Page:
Since 2008, Santos has been the beneficiary of 14 Australian Research Council (ARC) grants worth $4.5 million. But he says that when it comes to getting funding for CSG studies in Australia, he has hit a brick wall.
“I applied for nine research grants in 2013,” he says. “I got five. The four I failed are CSG related.”
Santos is quick to assert he’s not a coal seam gas activist.
“I just believe in science,” he said.
In 2012, he and a team of Southern Cross University scientists made a submission to the government’s now defunct Department of Climate Change and Energy Efficiency on fugitive emissions from gas fields in south-west Queensland. Using a cavity ring-down spectrometer, the baby cousin of the Hyperion, they demonstrated hugely elevated leakages.
“It took us one day driving a car to obtain more on methane in Australian CSG fields than has been made available in over 10 years,” Santos said.
That report provoked a savage response from ministers and industry. Santos and his colleagues were pilloried for not having a baseline study with which to compare their findings. That would mean having data on natural methane emissions before gas mining infrastructure was introduced, in order to prove that these elevated emissions were directly caused by industrialised gas fields.
But no gas fields in Australia have baseline studies – energy companies were not required to have these before they were given exploration licences in the late-20th century.
Santos and his team were vindicated when the paper was peer-approved, meaning their methodology and results were found by the scientific community to be impeccable.
However, without adequate funding, he says that research into gas field emissions can never match the findings made by US scientists.
“What you’re really missing in Australia now is the landscape scale. You can do this bottom-up approach of adding up a bunch of wells, or we could fly over and get the gas fields as a point source. But we don’t have that capacity here.
“The Americans have those models but they are flying. We should be flying but it’s a money issue. We’re 10 years behind the Americans in that respect.”
The University of Melbourne’s Professor Peter Rayner, one of Australia’s foremost carbon cycle and climate researchers, says that while the ARC is well insulated against political interference, other funding avenues are more vulnerable.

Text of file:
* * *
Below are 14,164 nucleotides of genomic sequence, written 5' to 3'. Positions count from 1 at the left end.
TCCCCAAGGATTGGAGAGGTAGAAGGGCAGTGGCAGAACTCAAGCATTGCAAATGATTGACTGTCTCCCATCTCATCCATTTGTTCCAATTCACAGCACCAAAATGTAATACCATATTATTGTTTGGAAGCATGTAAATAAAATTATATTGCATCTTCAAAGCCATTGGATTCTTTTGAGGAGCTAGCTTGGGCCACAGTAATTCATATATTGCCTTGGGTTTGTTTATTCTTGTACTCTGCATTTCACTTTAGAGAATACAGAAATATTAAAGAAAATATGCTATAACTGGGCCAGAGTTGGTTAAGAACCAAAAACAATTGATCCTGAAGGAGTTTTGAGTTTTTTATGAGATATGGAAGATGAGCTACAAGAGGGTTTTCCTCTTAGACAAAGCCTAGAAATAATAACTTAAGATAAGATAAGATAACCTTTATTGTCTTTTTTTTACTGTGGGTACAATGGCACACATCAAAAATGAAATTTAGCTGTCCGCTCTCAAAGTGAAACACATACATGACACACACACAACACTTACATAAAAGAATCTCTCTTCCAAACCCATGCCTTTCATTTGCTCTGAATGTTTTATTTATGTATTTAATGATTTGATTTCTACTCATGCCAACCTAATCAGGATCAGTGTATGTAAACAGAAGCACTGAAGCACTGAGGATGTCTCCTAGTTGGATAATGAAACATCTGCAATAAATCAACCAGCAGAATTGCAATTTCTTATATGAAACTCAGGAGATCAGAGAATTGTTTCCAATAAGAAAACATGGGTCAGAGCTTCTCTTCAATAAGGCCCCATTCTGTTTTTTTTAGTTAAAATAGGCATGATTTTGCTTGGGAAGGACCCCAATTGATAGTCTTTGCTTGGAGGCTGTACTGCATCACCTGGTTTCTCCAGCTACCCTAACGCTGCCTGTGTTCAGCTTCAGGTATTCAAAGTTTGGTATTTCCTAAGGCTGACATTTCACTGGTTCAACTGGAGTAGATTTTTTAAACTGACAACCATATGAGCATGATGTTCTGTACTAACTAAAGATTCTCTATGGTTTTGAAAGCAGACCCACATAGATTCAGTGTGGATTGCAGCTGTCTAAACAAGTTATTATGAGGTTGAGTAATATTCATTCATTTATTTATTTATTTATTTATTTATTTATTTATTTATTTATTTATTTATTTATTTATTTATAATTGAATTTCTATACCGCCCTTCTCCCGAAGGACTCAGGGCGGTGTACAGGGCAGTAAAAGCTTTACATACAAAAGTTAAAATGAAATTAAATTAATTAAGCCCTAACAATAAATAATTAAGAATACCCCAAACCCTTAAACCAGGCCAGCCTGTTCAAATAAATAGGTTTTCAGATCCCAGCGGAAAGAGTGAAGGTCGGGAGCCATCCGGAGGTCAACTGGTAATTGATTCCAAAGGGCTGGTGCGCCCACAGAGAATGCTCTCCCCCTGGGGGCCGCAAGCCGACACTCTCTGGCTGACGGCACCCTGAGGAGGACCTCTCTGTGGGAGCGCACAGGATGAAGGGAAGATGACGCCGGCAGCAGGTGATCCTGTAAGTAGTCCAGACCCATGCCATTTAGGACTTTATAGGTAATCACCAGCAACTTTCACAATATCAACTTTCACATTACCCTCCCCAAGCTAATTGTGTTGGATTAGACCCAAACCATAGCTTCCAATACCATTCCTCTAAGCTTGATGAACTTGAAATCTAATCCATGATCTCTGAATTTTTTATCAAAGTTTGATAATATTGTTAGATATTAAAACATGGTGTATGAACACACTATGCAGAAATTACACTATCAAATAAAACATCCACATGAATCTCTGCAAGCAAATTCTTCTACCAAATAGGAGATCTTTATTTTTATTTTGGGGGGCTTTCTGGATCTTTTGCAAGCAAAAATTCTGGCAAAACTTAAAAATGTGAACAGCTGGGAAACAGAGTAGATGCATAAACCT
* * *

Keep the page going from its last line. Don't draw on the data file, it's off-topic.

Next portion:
“The political sensitivities are real. It would be surprising to me if it had no effect, particularly on direct government funding.”
Rayner says that CSIRO scientists in Australia are doing serious research and postulates a midpoint between their findings and those of Santos.
“There’s only one truth out there and at the moment we’re seeing different aspects of it. It’s worth remembering that [fugitive emission] doesn’t have to be very serious before it cancels out much of the climate benefit of the gas [in comparison with coal].”
While acknowledging the integrity of individual scientists, Santos questions the CSIRO findings. He says they are compromised by the nature of their funding body.
“The data that’s come out in the past two or three years is … cherrypicked,” Santos says.
“They’re not measuring the worst wells, because they’re being guided by the industry. There are a thousand wells in the catchment, so they give them a list – can you please choose 50 for me?”
Rayner also says that the inability to conduct proper research means that scientists are missing another crucial contributor to gas field emissions.
“The sleeper issue is the geology in these CSG areas,” he said. “There might be evidence … to be concerned about whether the geology … is conducting methane to the surface.
“There’s evidence of that in the US – hotspots of methane where they’re not extracting anymore. While worrying about the infrastructure we might miss the slow-burning percolation of methane through the soil that could change the overall picture.”
In mid-July Borgas had a hearing over his case for unfair dismissal from the CSIRO. He has been directed to further negotiate with the institution.
“There are up to 30 people, maybe more, that have claims that their redundancies are not valid,” he says.
“The current minister [Christopher Pyne] was an advocate for improving air quality in Australia as a national priority, so whether or not he brings that to the new direction [of research priority] remains to be seen.”
This article was first published in the print edition of The Saturday Paper on Aug 6, 2016 as "Uneducated gas". Subscribe here.